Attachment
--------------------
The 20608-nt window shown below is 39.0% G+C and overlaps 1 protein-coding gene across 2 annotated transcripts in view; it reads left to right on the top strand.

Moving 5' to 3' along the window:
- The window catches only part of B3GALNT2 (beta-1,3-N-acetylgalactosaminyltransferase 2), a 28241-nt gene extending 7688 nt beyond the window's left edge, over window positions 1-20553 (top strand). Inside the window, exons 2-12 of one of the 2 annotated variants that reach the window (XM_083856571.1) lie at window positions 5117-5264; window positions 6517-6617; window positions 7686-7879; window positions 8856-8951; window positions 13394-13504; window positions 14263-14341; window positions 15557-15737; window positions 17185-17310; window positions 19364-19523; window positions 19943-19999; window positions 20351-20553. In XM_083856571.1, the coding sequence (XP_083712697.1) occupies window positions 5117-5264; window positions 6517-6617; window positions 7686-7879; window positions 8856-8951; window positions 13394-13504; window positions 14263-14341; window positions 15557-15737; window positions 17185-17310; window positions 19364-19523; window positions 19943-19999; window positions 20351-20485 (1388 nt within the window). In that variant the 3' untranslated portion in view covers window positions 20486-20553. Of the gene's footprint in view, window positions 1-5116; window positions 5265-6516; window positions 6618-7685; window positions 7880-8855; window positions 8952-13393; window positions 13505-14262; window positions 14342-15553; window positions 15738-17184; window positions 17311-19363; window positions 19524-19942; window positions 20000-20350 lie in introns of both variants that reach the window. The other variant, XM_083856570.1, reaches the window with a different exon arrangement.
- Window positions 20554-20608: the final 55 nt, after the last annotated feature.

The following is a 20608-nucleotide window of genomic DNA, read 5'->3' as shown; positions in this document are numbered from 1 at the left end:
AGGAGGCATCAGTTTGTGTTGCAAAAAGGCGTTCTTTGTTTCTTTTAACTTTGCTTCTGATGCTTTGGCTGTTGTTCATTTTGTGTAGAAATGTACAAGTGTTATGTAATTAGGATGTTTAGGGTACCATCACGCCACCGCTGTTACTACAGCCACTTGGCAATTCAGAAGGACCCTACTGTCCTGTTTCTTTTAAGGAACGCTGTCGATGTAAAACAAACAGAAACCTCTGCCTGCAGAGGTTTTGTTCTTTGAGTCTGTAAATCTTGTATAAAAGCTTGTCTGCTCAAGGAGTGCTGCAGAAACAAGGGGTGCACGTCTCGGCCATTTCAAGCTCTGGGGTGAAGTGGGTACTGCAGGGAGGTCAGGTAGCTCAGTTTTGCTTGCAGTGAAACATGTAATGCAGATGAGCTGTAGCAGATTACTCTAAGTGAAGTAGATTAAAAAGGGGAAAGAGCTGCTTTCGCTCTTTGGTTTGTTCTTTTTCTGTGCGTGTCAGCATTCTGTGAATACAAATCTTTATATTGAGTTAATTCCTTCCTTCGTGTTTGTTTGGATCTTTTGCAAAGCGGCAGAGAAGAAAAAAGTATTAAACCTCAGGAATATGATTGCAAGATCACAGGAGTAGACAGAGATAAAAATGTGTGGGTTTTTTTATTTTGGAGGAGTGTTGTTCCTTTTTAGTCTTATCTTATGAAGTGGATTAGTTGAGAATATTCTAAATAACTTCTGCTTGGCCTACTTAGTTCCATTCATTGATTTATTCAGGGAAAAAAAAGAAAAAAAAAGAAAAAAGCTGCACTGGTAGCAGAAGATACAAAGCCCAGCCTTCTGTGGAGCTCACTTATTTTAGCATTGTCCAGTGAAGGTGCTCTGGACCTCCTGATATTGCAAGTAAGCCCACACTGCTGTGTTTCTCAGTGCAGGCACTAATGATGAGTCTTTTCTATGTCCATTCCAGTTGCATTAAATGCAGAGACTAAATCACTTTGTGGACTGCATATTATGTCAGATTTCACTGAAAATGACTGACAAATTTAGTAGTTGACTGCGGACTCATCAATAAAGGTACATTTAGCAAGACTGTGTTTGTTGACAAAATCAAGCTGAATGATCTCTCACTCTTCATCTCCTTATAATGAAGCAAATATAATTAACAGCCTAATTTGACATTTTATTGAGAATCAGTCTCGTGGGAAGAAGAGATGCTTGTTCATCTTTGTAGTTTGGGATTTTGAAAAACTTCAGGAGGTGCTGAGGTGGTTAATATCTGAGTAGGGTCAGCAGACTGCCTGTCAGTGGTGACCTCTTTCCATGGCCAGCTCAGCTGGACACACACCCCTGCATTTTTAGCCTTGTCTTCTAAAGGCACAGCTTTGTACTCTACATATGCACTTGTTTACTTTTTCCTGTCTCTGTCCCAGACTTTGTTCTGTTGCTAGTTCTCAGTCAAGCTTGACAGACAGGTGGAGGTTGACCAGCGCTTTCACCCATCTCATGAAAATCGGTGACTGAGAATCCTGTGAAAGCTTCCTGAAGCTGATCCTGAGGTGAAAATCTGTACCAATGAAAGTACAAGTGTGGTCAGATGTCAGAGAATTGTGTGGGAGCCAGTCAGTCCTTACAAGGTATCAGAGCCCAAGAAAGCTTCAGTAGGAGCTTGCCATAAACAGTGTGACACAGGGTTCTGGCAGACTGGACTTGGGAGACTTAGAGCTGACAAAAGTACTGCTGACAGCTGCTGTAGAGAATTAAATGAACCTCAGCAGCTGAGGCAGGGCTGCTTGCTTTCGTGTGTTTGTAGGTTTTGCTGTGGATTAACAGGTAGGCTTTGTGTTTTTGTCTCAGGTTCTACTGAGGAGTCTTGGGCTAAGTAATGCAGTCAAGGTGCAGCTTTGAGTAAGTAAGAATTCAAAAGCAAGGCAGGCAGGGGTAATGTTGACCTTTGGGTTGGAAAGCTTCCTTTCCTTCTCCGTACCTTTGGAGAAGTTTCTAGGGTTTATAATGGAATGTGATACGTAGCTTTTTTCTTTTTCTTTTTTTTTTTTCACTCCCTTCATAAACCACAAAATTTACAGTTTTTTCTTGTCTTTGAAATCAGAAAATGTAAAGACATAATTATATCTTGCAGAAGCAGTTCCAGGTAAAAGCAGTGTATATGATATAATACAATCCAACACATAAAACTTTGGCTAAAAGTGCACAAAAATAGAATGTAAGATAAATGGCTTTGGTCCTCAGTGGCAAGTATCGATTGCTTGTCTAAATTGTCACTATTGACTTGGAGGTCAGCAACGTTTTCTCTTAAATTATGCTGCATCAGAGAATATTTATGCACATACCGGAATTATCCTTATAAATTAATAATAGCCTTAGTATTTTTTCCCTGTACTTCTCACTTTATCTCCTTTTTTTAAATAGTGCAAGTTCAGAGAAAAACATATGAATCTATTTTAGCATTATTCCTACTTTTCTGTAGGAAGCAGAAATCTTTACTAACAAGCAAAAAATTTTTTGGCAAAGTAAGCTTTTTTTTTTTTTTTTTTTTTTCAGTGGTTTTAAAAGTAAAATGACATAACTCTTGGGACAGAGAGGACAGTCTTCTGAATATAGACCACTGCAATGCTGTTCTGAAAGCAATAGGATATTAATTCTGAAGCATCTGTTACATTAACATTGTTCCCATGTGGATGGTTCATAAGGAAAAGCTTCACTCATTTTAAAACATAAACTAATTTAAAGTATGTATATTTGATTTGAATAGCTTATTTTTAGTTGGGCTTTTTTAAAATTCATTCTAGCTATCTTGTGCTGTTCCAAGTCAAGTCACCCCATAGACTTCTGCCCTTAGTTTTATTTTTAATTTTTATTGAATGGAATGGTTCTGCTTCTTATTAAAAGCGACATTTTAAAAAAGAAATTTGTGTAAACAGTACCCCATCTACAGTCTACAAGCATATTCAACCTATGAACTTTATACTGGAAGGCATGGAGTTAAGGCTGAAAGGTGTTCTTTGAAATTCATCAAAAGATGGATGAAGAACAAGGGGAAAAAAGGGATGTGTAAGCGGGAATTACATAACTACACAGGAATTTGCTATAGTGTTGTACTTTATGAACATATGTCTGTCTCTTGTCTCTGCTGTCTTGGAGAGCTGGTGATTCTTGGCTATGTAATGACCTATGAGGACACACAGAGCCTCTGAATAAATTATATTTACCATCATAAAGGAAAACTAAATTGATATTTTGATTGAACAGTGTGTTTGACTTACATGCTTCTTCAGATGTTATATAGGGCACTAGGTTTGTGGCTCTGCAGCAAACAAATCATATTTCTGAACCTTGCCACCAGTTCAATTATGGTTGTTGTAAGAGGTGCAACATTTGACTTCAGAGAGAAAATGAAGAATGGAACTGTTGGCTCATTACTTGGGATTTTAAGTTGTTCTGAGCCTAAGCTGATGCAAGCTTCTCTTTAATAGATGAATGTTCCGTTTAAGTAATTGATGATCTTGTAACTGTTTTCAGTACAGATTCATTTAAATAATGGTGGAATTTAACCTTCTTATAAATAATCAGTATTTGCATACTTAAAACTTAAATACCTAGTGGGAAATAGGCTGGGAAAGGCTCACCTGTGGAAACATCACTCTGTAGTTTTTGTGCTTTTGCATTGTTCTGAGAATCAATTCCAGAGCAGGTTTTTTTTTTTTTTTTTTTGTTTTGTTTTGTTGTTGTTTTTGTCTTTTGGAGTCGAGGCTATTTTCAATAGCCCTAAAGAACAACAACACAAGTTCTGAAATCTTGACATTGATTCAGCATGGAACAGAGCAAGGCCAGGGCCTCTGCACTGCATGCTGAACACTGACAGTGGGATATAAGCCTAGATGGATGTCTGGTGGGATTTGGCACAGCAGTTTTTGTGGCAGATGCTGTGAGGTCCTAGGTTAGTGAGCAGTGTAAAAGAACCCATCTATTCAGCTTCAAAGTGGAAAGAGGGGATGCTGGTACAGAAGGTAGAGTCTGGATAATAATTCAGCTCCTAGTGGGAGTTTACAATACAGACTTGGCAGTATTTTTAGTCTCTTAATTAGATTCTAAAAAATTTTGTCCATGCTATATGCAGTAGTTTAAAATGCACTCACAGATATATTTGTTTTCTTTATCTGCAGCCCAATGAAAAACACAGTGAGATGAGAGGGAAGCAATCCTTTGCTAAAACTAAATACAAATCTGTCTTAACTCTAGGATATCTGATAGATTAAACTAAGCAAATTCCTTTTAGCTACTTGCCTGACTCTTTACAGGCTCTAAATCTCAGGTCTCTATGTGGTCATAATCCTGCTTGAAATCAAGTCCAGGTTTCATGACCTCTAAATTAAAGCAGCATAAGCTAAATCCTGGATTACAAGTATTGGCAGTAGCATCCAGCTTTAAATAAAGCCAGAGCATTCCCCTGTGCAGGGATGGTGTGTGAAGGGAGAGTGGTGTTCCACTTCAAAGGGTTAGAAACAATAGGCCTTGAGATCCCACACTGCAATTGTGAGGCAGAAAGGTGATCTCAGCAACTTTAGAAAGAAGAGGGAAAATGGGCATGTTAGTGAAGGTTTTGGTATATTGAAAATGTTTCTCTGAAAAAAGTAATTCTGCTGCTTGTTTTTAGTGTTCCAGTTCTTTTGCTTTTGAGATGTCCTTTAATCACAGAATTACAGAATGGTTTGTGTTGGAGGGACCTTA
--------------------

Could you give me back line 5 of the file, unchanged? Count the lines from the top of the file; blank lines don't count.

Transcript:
The following is a 20608-nucleotide window of genomic DNA, read 5'->3' as shown; positions in this document are numbered from 1 at the left end: